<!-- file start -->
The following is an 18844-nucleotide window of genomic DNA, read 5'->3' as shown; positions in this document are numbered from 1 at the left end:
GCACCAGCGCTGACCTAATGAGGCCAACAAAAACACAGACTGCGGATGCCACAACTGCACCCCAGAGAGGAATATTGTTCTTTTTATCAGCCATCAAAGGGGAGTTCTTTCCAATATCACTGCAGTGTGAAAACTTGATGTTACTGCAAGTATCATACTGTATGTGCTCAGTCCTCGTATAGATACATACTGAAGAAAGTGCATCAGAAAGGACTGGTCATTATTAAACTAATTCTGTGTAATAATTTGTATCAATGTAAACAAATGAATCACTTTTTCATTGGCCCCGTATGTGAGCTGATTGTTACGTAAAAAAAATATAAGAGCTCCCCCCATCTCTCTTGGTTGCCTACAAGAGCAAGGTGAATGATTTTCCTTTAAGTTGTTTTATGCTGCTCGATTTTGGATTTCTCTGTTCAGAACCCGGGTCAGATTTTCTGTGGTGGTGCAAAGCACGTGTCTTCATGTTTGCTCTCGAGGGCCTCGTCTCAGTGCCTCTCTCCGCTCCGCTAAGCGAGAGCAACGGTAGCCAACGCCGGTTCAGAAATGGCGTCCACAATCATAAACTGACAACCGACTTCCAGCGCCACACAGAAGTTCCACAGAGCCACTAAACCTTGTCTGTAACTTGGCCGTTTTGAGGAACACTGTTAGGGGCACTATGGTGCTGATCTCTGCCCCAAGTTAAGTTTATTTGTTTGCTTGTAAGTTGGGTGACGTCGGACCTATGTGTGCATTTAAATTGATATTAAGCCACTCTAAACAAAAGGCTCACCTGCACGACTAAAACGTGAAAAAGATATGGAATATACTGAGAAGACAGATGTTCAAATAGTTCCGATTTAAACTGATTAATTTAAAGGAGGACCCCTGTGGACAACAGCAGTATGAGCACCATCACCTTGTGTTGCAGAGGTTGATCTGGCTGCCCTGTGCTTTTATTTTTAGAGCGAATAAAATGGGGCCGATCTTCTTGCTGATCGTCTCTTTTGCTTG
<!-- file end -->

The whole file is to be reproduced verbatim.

The following is an 18844-nucleotide window of genomic DNA, read 5'->3' as shown; positions in this document are numbered from 1 at the left end:
GCACCAGCGCTGACCTAATGAGGCCAACAAAAACACAGACTGCGGATGCCACAACTGCACCCCAGAGAGGAATATTGTTCTTTTTATCAGCCATCAAAGGGGAGTTCTTTCCAATATCACTGCAGTGTGAAAACTTGATGTTACTGCAAGTATCATACTGTATGTGCTCAGTCCTCGTATAGATACATACTGAAGAAAGTGCATCAGAAAGGACTGGTCATTATTAAACTAATTCTGTGTAATAATTTGTATCAATGTAAACAAATGAATCACTTTTTCATTGGCCCCGTATGTGAGCTGATTGTTACGTAAAAAAAATATAAGAGCTCCCCCCATCTCTCTTGGTTGCCTACAAGAGCAAGGTGAATGATTTTCCTTTAAGTTGTTTTATGCTGCTCGATTTTGGATTTCTCTGTTCAGAACCCGGGTCAGATTTTCTGTGGTGGTGCAAAGCACGTGTCTTCATGTTTGCTCTCGAGGGCCTCGTCTCAGTGCCTCTCTCCGCTCCGCTAAGCGAGAGCAACGGTAGCCAACGCCGGTTCAGAAATGGCGTCCACAATCATAAACTGACAACCGACTTCCAGCGCCACACAGAAGTTCCACAGAGCCACTAAACCTTGTCTGTAACTTGGCCGTTTTGAGGAACACTGTTAGGGGCACTATGGTGCTGATCTCTGCCCCAAGTTAAGTTTATTTGTTTGCTTGTAAGTTGGGTGACGTCGGACCTATGTGTGCATTTAAATTGATATTAAGCCACTCTAAACAAAAGGCTCACCTGCACGACTAAAACGTGAAAAAGATATGGAATATACTGAGAAGACAGATGTTCAAATAGTTCCGATTTAAACTGATTAATTTAAAGGAGGACCCCTGTGGACAACAGCAGTATGAGCACCATCACCTTGTGTTGCAGAGGTTGATCTGGCTGCCCTGTGCTTTTATTTTTAGAGCGAATAAAATGGGGCCGATCTTCTTGCTGATCGTCTCTTTTGCTTG